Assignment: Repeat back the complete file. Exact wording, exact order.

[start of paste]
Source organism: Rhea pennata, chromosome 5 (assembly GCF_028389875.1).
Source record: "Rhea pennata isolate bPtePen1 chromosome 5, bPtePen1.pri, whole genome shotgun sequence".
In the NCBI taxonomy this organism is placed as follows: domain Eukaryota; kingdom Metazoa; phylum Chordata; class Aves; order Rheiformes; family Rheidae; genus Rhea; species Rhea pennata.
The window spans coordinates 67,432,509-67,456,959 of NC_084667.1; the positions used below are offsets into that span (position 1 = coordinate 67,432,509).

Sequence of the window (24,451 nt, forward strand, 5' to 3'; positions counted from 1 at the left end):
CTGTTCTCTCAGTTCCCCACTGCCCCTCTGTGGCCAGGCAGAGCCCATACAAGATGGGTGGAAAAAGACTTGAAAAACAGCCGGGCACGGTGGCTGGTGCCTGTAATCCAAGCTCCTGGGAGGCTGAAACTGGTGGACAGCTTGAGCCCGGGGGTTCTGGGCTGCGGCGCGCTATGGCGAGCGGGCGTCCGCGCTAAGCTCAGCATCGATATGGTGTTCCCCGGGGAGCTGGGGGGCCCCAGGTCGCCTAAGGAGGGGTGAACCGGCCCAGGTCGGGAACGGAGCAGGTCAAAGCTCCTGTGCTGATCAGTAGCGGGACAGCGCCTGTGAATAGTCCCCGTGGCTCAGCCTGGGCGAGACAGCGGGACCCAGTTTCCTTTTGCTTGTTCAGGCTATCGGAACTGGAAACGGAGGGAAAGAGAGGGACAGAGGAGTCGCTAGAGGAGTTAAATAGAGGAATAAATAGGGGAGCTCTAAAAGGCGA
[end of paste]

Source organism: Rhea pennata, chromosome 5 (assembly GCF_028389875.1).
Source record: "Rhea pennata isolate bPtePen1 chromosome 5, bPtePen1.pri, whole genome shotgun sequence".
In the NCBI taxonomy this organism is placed as follows: domain Eukaryota; kingdom Metazoa; phylum Chordata; class Aves; order Rheiformes; family Rheidae; genus Rhea; species Rhea pennata.
The window spans coordinates 67,432,509-67,456,959 of NC_084667.1; the positions used below are offsets into that span (position 1 = coordinate 67,432,509).

Sequence of the window (24,451 nt, forward strand, 5' to 3'; positions counted from 1 at the left end):
CTGTTCTCTCAGTTCCCCACTGCCCCTCTGTGGCCAGGCAGAGCCCATACAAGATGGGTGGAAAAAGACTTGAAAAACAGCCGGGCACGGTGGCTGGTGCCTGTAATCCAAGCTCCTGGGAGGCTGAAACTGGTGGACAGCTTGAGCCCGGGGGTTCTGGGCTGCGGCGCGCTATGGCGAGCGGGCGTCCGCGCTAAGCTCAGCATCGATATGGTGTTCCCCGGGGAGCTGGGGGGCCCCAGGTCGCCTAAGGAGGGGTGAACCGGCCCAGGTCGGGAACGGAGCAGGTCAAAGCTCCTGTGCTGATCAGTAGCGGGACAGCGCCTGTGAATAGTCCCCGTGGCTCAGCCTGGGCGAGACAGCGGGACCCAGTTTCCTTTTGCTTGTTCAGGCTATCGGAACTGGAAACGGAGGGAAAGAGAGGGACAGAGGAGTCGCTAGAGGAGTTAAATAGAGGAATAAATAGGGGAGCTCTAAAAGGCGA